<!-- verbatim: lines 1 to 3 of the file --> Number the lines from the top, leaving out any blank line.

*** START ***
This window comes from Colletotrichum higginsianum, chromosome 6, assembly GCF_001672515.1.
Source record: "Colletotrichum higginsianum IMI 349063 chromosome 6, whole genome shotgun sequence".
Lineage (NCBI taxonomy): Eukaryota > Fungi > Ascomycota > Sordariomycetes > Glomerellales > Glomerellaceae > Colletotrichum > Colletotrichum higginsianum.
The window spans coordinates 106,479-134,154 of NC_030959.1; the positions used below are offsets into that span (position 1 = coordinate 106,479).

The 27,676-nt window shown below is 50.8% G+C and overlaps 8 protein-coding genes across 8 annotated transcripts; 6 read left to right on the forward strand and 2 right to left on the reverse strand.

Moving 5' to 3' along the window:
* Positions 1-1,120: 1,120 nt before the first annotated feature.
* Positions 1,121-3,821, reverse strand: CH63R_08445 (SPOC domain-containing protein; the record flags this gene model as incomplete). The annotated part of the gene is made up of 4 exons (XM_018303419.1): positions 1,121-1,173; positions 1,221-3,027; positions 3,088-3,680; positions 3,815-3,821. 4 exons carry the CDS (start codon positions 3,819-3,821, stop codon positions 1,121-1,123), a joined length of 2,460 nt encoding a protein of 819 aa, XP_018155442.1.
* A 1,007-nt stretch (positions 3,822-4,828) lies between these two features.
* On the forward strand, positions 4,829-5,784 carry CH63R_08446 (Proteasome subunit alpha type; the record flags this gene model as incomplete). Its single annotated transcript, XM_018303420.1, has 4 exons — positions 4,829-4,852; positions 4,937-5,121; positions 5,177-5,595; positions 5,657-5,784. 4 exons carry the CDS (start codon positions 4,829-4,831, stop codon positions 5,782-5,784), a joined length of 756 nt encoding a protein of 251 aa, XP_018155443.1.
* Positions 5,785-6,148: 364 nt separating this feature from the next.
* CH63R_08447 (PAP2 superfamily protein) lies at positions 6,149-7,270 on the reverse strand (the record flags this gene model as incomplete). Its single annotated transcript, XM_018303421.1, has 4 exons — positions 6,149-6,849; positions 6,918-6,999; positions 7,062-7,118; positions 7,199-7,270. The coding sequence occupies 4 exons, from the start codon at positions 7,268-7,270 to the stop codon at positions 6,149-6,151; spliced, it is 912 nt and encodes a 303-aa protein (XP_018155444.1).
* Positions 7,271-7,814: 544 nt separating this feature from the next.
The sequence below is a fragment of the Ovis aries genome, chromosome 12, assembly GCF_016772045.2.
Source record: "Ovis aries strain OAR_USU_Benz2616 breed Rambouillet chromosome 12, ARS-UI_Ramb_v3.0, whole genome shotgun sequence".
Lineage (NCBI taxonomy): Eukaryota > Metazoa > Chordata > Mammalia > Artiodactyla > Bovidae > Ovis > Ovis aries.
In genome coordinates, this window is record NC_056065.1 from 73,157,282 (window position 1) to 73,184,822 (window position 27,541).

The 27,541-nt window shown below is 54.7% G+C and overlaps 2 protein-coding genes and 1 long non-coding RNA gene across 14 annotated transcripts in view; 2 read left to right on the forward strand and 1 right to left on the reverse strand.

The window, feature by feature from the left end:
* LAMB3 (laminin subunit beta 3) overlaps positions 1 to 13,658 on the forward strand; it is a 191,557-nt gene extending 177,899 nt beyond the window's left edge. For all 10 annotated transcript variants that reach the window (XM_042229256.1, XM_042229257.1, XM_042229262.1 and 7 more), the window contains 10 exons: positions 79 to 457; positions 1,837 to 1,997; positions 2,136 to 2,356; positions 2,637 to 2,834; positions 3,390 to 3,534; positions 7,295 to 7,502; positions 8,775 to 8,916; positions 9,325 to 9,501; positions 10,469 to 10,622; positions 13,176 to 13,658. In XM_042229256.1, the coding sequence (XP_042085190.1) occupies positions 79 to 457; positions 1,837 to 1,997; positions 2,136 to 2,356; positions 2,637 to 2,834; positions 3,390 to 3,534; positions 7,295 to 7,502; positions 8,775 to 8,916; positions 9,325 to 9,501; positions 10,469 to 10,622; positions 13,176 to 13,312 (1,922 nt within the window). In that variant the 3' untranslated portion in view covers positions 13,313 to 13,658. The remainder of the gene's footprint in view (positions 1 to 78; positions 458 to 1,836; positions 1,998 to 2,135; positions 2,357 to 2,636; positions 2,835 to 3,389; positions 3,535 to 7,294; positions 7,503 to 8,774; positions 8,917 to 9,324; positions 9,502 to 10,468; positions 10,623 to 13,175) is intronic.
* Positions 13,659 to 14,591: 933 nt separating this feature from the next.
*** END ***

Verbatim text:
This window comes from Colletotrichum higginsianum, chromosome 6, assembly GCF_001672515.1.
Source record: "Colletotrichum higginsianum IMI 349063 chromosome 6, whole genome shotgun sequence".
Lineage (NCBI taxonomy): Eukaryota > Fungi > Ascomycota > Sordariomycetes > Glomerellales > Glomerellaceae > Colletotrichum > Colletotrichum higginsianum.